Skip to main content

Scholarship Spotlight: New England Essay Scholarship

Elyse Krantz

Written by Elyse Krantzon September 19th, 2021

I became interested in the college admissions process after serving as a student tour guide in the admissions office of my alma mater. After graduating, I accepted an admissions counseling position at Bennington College in Vermont where I evaluated applications and reviewed art portfolios from students across the country. Three years later, after pursuing my master's degree in New York City, I joined the admissions staff at Barnard College where I served as a senior admissions officer. At Barnard, I directed Long Island and Boston recruitment in addition to managing the College's alumnae interview program, coordinating admissions statistics, and editing various college publications. Having also served as an alumni interviewer for Dartmouth College and visited over 75 colleges, I feel especially well-equipped to help students prepare for admission interviews and campus tours.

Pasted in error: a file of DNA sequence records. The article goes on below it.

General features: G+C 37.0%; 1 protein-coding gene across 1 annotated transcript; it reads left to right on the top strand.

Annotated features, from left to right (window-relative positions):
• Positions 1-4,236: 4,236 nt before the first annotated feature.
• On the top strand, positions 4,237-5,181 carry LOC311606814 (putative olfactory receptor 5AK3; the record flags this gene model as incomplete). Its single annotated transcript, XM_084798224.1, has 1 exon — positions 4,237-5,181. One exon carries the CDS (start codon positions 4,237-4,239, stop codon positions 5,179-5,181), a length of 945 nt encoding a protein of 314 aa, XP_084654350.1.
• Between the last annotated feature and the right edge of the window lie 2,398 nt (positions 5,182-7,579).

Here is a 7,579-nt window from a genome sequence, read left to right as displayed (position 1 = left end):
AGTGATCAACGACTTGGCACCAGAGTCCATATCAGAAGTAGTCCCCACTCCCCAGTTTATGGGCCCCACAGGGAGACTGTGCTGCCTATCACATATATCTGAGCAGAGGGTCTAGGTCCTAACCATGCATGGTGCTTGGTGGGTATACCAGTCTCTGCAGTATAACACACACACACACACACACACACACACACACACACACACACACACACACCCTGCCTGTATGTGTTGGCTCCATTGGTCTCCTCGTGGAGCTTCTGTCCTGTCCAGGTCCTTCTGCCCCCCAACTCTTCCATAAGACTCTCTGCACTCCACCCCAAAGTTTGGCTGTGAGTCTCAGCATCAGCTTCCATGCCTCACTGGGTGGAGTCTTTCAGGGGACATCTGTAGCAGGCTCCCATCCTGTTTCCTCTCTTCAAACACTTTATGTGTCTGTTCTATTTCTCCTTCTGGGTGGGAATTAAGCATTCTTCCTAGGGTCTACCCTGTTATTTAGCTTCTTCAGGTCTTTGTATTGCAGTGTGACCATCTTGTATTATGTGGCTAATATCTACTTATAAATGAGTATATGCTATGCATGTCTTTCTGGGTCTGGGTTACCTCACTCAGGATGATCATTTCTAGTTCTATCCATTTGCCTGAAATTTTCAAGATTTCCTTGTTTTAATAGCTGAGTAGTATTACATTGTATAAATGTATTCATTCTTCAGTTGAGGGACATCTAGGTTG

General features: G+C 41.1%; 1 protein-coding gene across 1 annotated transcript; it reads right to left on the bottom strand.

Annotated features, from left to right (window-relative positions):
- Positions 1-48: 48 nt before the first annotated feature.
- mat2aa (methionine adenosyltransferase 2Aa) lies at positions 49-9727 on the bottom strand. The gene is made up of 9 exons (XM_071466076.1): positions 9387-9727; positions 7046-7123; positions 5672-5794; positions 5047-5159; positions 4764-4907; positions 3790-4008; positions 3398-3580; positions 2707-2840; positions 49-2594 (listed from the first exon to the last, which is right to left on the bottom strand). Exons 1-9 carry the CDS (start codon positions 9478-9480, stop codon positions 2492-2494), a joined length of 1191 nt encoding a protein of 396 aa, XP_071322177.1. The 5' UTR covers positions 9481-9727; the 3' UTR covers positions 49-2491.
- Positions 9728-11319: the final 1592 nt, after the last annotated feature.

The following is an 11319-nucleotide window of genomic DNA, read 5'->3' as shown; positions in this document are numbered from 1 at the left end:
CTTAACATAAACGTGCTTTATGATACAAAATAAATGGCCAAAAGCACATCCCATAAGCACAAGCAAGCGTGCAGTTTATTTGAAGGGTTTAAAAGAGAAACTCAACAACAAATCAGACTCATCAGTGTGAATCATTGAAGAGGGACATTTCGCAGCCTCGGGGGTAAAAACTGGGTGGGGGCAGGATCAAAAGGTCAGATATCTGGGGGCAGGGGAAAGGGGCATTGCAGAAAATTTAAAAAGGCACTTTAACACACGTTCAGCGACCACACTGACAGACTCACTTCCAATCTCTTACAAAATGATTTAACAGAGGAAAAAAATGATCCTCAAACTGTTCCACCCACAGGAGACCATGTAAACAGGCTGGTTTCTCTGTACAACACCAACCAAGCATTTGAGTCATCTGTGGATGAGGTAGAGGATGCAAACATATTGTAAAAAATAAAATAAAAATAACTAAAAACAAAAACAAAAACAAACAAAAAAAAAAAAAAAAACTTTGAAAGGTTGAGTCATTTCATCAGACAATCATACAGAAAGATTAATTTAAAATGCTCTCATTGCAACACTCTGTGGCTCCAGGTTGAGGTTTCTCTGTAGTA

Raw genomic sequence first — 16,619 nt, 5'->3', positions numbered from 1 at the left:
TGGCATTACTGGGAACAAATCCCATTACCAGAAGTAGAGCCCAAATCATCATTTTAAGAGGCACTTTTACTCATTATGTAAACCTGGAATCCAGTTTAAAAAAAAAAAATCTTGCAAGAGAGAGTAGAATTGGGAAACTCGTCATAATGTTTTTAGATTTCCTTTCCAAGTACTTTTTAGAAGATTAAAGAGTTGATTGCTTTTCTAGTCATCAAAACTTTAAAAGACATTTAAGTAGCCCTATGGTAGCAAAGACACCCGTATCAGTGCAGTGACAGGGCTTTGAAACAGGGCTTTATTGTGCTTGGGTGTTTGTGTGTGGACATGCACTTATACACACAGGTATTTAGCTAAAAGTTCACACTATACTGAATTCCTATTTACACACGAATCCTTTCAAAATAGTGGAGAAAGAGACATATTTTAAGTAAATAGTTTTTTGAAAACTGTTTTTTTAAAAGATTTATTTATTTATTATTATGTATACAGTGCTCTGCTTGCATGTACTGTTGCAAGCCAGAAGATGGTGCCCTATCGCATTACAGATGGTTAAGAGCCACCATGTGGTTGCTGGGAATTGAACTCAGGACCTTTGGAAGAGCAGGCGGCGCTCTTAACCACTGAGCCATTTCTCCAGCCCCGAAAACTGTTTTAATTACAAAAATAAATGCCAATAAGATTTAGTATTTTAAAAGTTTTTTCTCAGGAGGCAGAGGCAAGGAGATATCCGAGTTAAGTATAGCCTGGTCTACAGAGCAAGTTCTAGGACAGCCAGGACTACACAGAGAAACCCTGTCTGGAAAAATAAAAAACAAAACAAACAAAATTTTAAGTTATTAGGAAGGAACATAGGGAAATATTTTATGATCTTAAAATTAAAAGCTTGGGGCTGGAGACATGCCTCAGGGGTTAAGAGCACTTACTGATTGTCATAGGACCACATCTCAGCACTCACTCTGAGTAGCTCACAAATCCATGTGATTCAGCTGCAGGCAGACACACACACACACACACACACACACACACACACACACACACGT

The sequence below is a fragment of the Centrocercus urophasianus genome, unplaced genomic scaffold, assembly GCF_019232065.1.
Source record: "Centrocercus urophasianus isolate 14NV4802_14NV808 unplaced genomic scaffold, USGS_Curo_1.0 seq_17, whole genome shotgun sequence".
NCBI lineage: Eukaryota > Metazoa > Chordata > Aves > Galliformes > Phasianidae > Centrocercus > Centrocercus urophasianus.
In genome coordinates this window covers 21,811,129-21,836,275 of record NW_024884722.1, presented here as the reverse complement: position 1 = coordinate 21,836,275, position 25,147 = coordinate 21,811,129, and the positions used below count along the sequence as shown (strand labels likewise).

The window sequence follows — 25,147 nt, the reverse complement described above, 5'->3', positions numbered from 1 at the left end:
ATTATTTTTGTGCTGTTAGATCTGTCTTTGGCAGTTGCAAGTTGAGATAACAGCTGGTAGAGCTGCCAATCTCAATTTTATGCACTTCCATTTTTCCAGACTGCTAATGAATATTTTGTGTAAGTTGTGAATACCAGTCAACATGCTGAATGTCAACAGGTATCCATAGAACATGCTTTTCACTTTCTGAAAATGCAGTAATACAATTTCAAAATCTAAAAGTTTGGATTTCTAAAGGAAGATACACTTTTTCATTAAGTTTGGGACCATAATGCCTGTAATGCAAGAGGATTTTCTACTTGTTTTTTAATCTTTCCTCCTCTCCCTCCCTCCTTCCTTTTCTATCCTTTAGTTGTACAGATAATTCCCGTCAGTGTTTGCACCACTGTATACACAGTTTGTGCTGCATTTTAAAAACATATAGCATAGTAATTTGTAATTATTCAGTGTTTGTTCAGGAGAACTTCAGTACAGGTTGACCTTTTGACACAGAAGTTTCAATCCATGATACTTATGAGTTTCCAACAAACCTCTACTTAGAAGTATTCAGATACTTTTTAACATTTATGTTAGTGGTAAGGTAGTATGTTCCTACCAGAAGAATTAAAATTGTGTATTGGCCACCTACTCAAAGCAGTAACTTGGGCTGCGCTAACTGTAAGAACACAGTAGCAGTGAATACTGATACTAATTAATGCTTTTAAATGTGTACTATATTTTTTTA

Learn More About Elyse